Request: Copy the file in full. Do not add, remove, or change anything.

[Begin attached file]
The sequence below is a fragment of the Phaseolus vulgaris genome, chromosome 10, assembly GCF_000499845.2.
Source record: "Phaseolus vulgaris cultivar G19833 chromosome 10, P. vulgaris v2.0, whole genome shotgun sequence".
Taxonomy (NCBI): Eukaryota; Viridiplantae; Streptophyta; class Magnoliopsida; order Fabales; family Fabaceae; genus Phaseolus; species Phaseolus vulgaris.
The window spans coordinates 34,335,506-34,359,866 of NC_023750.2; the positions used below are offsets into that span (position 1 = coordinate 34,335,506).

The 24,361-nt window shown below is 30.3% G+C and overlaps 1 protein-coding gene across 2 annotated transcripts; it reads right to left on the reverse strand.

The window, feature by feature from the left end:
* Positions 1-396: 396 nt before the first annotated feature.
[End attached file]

The sequence below is a fragment of the Phaseolus vulgaris genome, chromosome 10, assembly GCF_000499845.2.
Source record: "Phaseolus vulgaris cultivar G19833 chromosome 10, P. vulgaris v2.0, whole genome shotgun sequence".
Taxonomy (NCBI): Eukaryota; Viridiplantae; Streptophyta; class Magnoliopsida; order Fabales; family Fabaceae; genus Phaseolus; species Phaseolus vulgaris.
The window spans coordinates 34,335,506-34,359,866 of NC_023750.2; the positions used below are offsets into that span (position 1 = coordinate 34,335,506).

The 24,361-nt window shown below is 30.3% G+C and overlaps 1 protein-coding gene across 2 annotated transcripts; it reads right to left on the reverse strand.

The window, feature by feature from the left end:
* Positions 1-396: 396 nt before the first annotated feature.